[5] We must not neglect the fact that, as Michel Gobat explains, “Latin American liberalism of the era was anything but uniform, and it was shaped by regional peculiarities as well as by class and race” (2013: 1361). This was certainly true for liberalism within the Spanish sugar island, as well.

[6] Later, he “rejects the either/or logic of internal/external; premodern/modern; global/local that such conceptualizations such as that of Moreno Fraginals generate. Instead, it adopts a logic of both/and in order to integrate into a unified and comprehensive conceptual field the diverse relations of production, exchange, and political power constituting the capitalist world economy. This approach enables us to consider the simultaneity and historical complexity of social relations, that is, Cuba as at once slave and capitalist and to demonstrate the changing character of slave relations in the nineteenth century through the theoretical reconstruction of the local history of the Cuban sugar complex within world economic processes” (Tomich, 2004: 76-77).

[7] Ghorbal says that “Les années 1835-1845, si elles témoignent d’un schéma économique inaltérable, ouvrent néanmoins la voie au débat autour de la question de l’esclavage, système qui n’avait jusqu’alors pas fait l’objet d’une remise en cause profonde” (2009: 14).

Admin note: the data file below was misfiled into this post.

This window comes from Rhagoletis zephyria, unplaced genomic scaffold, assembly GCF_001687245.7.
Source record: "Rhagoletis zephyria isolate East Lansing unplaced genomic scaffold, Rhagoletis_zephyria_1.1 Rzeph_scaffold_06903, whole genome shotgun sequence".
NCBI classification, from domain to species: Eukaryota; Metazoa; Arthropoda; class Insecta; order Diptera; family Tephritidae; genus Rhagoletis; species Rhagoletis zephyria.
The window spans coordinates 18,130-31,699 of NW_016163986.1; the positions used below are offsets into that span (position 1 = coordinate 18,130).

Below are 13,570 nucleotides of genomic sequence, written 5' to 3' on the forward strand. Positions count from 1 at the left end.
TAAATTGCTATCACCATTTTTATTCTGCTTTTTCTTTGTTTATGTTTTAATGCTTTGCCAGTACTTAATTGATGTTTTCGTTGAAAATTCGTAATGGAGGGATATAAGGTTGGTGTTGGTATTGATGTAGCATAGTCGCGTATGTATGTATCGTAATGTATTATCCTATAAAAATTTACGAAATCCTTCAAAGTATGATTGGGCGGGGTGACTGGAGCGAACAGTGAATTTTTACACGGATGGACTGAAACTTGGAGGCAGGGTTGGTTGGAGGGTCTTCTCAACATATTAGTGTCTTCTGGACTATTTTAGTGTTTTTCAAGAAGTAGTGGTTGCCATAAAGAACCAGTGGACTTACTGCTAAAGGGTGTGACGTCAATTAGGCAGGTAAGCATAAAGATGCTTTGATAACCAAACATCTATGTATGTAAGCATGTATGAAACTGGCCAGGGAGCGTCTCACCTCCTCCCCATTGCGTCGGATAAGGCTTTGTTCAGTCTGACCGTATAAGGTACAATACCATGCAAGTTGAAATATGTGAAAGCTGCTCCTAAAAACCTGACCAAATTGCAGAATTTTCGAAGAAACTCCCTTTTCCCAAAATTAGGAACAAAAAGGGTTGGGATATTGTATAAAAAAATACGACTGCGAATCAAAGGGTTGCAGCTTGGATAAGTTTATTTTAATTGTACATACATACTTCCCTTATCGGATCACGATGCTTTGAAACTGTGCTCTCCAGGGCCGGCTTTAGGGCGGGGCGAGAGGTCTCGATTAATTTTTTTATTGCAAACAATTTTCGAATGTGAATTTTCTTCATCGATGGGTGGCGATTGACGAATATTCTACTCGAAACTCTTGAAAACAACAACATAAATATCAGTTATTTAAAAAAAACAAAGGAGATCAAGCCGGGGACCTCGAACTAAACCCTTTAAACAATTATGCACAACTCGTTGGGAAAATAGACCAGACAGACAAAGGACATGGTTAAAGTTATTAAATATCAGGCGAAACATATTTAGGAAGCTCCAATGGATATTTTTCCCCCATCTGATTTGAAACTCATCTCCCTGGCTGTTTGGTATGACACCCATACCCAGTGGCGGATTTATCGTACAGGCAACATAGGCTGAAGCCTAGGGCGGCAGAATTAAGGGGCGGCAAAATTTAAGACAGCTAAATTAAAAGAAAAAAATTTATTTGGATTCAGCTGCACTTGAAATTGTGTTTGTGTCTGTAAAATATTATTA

[8] L’esclavage ne permettait donc pas l’instauration, à Cuba, de lois dites libérales car seul un État fort était à même de constituer la base de l’édifice esclavagiste” (Ghorbal, 2009: 437).

[9] Saco se sert de l’histoire de l’esclavage au Brésil comme un moyen pour dénoncer les trafiquants qui abreuvaient Cuba d’esclaves africains” (Ghorbal, 2009: 174).

[10] It is of interest that Del Monte writes in a letter to Saco from March 3, 1852: “No sé si te dije que he leído revistas literarias del Brasil, muy buenas, en que se habla libremente, y con energía, y en varias formas, de la abolición de la esclavitud en aquel Imperio” (Saco and Fernández de Castro, 1923: 200).

[11] To borrow the title of Benítez Rojo’s book The Repeating Island: The Caribbean and the Postmodern Perspective.

[12] I remind the reader that race is a social construct. Still I refrain from using scare quotes around racial designations for the same reasons outlined in Jacobson (2000: ix–x).